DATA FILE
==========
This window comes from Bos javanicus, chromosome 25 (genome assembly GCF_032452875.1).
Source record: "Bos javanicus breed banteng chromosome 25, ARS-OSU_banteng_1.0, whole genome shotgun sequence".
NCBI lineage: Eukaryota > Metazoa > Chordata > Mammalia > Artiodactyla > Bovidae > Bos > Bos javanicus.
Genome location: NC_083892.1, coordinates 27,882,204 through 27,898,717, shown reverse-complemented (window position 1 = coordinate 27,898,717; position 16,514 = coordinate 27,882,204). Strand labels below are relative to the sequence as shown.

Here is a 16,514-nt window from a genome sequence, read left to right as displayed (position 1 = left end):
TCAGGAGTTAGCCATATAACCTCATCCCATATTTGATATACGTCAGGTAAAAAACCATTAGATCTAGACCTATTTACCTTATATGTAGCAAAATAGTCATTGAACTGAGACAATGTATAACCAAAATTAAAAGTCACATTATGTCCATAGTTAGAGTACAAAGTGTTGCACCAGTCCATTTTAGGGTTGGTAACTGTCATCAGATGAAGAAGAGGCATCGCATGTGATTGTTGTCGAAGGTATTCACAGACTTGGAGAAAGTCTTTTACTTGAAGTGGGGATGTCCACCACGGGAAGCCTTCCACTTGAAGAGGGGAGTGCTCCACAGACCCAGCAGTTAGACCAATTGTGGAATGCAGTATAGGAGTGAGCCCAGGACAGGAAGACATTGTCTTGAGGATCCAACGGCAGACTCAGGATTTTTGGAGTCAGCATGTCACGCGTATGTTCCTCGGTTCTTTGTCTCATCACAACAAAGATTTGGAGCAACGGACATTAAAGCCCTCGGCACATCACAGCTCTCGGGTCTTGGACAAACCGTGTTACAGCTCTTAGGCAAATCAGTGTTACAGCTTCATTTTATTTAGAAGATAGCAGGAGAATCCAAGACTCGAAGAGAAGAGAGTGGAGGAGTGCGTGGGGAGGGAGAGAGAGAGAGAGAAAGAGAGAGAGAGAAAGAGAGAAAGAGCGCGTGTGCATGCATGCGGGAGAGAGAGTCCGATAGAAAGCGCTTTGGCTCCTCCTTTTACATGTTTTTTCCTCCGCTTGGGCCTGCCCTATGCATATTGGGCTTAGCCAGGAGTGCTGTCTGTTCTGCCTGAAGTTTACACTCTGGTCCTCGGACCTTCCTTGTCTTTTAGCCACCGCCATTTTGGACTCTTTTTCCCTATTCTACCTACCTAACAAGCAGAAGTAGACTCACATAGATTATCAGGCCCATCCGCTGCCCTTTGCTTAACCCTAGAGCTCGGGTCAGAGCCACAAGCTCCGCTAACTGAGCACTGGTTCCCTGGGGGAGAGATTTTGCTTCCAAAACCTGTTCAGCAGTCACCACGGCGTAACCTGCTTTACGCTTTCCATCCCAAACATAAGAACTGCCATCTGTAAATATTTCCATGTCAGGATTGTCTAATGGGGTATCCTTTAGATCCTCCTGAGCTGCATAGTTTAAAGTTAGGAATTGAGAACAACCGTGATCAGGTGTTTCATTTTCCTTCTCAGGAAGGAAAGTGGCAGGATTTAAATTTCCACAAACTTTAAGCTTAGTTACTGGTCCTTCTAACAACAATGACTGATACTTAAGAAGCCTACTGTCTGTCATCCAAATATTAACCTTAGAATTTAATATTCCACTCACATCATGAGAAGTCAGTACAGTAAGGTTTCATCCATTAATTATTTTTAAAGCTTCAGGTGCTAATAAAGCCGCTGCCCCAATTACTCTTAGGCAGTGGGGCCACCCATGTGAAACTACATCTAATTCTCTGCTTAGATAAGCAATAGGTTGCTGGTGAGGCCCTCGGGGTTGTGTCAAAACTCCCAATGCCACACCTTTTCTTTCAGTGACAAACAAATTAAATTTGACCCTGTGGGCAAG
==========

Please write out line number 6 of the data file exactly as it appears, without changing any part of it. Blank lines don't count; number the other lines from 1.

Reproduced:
TCAGGAGTTAGCCATATAACCTCATCCCATATTTGATATACGTCAGGTAAAAAACCATTAGATCTAGACCTATTTACCTTATATGTAGCAAAATAGTCATTGAACTGAGACAATGTATAACCAAAATTAAAAGTCACATTATGTCCATAGTTAGAGTACAAAGTGTTGCACCAGTCCATTTTAGGGTTGGTAACTGTCATCAGATGAAGAAGAGGCATCGCATGTGATTGTTGTCGAAGGTATTCACAGACTTGGAGAAAGTCTTTTACTTGAAGTGGGGATGTCCACCACGGGAAGCCTTCCACTTGAAGAGGGGAGTGCTCCACAGACCCAGCAGTTAGACCAATTGTGGAATGCAGTATAGGAGTGAGCCCAGGACAGGAAGACATTGTCTTGAGGATCCAACGGCAGACTCAGGATTTTTGGAGTCAGCATGTCACGCGTATGTTCCTCGGTTCTTTGTCTCATCACAACAAAGATTTGGAGCAACGGACATTAAAGCCCTCGGCACATCACAGCTCTCGGGTCTTGGACAAACCGTGTTACAGCTCTTAGGCAAATCAGTGTTACAGCTTCATTTTATTTAGAAGATAGCAGGAGAATCCAAGACTCGAAGAGAAGAGAGTGGAGGAGTGCGTGGGGAGGGAGAGAGAGAGAGAGAAAGAGAGAGAGAGAAAGAGAGAAAGAGCGCGTGTGCATGCATGCGGGAGAGAGAGTCCGATAGAAAGCGCTTTGGCTCCTCCTTTTACATGTTTTTTCCTCCGCTTGGGCCTGCCCTATGCATATTGGGCTTAGCCAGGAGTGCTGTCTGTTCTGCCTGAAGTTTACACTCTGGTCCTCGGACCTTCCTTGTCTTTTAGCCACCGCCATTTTGGACTCTTTTTCCCTATTCTACCTACCTAACAAGCAGAAGTAGACTCACATAGATTATCAGGCCCATCCGCTGCCCTTTGCTTAACCCTAGAGCTCGGGTCAGAGCCACAAGCTCCGCTAACTGAGCACTGGTTCCCTGGGGGAGAGATTTTGCTTCCAAAACCTGTTCAGCAGTCACCACGGCGTAACCTGCTTTACGCTTTCCATCCCAAACATAAGAACTGCCATCTGTAAATATTTCCATGTCAGGATTGTCTAATGGGGTATCCTTTAGATCCTCCTGAGCTGCATAGTTTAAAGTTAGGAATTGAGAACAACCGTGATCAGGTGTTTCATTTTCCTTCTCAGGAAGGAAAGTGGCAGGATTTAAATTTCCACAAACTTTAAGCTTAGTTACTGGTCCTTCTAACAACAATGACTGATACTTAAGAAGCCTACTGTCTGTCATCCAAATATTAACCTTAGAATTTAATATTCCACTCACATCATGAGAAGTCAGTACAGTAAGGTTTCATCCATTAATTATTTTTAAAGCTTCAGGTGCTAATAAAGCCGCTGCCCCAATTACTCTTAGGCAGTGGGGCCACCCATGTGAAACTACATCTAATTCTCTGCTTAGATAAGCAATAGGTTGCTGGTGAGGCCCTCGGGGTTGTGTCAAAACTCCCAATGCCACACCTTTTCTTTCAGTGACAAACAAATTAAATTTGACCCTGTGGGCAAG